Spotlight: EPA

EPA SealAfter a record 136-day confirmation battle, Regina McCarthy became the 13th administrator of the Environmental Protection Agency (EPA) on July 18, 2013. At her first public speech as administrator two weeks later, McCarthy told a crowd at Harvard Law School that regulating greenhouse gas emissions and other pollutants “will spark business innovation, will grow jobs, and will strengthen the economy.” The mission of the agency she now heads is simply stated: “to protect human health and the environment.” Yet the often-controversial EPA encompasses an astounding range of responsibilities, from ocean floor Superfund cleanups to stratospheric ozone protection.

For FY2014, President Obama proposed an $8.153 billion budget for the EPA (down $296 million compared with FY 2012). The agency employs about 17,000 federal workers and occupies 175 facilities around the country, some owned by the EPA, some owned or leased by the GSA, and some leased directly by the agency. The William Jefferson Clinton Building North and South, awarded LEED-Silver certification for existing buildings in July, is part of EPA’s sprawling headquarters complex in the Federal Triangle of DC. Other facilities include 10 regional offices (6 out of 10 are LEED certified), research centers such as the National Vehicle & Fuel Emissions Laboratory, the Caribbean Environmental Protection Division and the ocean and coastal monitoring vessel, Bold.

The EPA emerged from public outrage over threats to human health posed by accelerating use of pesticides and other toxic chemicals after World War II. The 1962 publication of Rachel Carson’s Silent Spring sparked activism that culminated in the National Environmental Policy Act of 1969 (NEPA). The legislation required all federal agencies to begin submitting environmental impact statements and directed the president to assemble a Council on Environmental Quality to gather data and advise on policy. Richard Nixon signed the act into law on New Year’s Day, 1970, and, that spring, proposed the creation of a regulatory agency to establish environmental standards, conduct research on adverse effects of pollution and improve environmental policies. The Federal Water Quality Administration of the Interior Department, the National Air Pollution Control Administration from the Department of Health, Education and Welfare and pesticides research responsibilities of the Food and Drug Administration were among the departments and bureaus to be reorganized into the Environmental Protection Agency. Hearings on the plan largely supported a more unified approach to pollution control, with Senator Jacob Javits (R-NY) calling the agency an “overdue effort to arrest and prevent the erosion of the priceless resources of all mankind.” The Environmental Protection Agency opened its doors on December 2, 1970.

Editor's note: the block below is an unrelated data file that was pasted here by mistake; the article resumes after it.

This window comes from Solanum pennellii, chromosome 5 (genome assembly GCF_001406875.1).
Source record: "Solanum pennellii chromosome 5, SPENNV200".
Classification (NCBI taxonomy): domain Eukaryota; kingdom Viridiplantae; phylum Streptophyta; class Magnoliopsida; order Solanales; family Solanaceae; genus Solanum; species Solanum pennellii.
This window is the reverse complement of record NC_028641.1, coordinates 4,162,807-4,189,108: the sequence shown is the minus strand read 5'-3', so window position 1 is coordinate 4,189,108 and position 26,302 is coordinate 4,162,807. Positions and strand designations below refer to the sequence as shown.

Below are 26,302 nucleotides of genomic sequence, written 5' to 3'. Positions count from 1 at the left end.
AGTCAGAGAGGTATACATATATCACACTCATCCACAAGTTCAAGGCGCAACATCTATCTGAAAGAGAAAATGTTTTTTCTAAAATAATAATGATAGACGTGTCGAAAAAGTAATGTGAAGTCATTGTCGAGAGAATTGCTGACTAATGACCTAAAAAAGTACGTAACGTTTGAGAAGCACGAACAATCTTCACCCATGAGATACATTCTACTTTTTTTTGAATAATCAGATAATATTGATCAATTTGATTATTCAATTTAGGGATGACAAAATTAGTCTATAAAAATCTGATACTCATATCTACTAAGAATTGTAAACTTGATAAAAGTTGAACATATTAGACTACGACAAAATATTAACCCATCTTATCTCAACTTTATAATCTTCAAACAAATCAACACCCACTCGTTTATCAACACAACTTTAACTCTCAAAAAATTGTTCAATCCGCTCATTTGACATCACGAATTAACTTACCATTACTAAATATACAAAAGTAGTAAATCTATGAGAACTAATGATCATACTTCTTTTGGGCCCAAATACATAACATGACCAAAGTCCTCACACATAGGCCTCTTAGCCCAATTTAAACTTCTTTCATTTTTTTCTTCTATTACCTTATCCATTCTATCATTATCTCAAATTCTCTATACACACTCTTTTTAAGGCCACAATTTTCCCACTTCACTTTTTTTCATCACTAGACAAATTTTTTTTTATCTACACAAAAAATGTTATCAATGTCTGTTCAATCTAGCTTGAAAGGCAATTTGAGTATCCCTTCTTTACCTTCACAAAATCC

Critics have targeted the agency at least since the 1972 decision to ban the use of DDT in U.S. agriculture. More recently, the EPA has been criticized for insufficient protection of poor and minority communities from air pollution and other hazards. However, Administrator Lisa Jackson made progress toward environmental justice a focus during President Obama’s first term. Also under Jackson, the EPA began regulating greenhouse gases as air pollutants under the Clean Air Act and promoted energy conservation initiatives such as Energy Star as vital steps toward shrinking carbon emissions. Jackson’s successor, Gina McCarthy, has pledged to continue an aggressive climate policy.

In her remarks at Harvard, McCarthy identified an ambitious agenda for her tenure at the EPA. Arguing that environmental regulation is compatible with business, she noted that between 1970 and 2011, common air pollutants declined 68% while the gross domestic product grew by 212%. Similarly, said McCarthy, every $1 of EPA investment in brownfields leverages $17–$18 in other public and private funds for cleanup and development. McCarthy plans to build on such successes by seeking the latest technologies, relying on the best science and collaborating more effectively with state and local environmental agencies. With fighting climate change as her top priority, she has already met with utility executives and coal industry officials, seeking pragmatic and sustainable solutions, and spoken at a House of Representatives hearing on the potential costs of ignoring climate science. “Innovation,” says McCarthy, “is exactly what’s going to help solve the environmental challenges we face today.” Improved community-scale stormwater management will be a particular concern, she warned, if climate change produces more extreme weather events like super storm Sandy. But McCarthy emphasized the job creation engine of updating buildings and other urban infrastructure, saying, “EPA has a good chance to support our nation’s ongoing economic recovery by protecting our air, water, and land—for ourselves and our children.”

In the federal-leased properties realm, EPA became an important player when the Energy Independence and Security Act (EISA) of 2007 required Energy Star certification for buildings leased by the federal government. EPA administers the Energy Star program along with the Department of Energy. Since its inception in 1999, the program has certified “tens of thousands” of buildings according to the Energy Star website.

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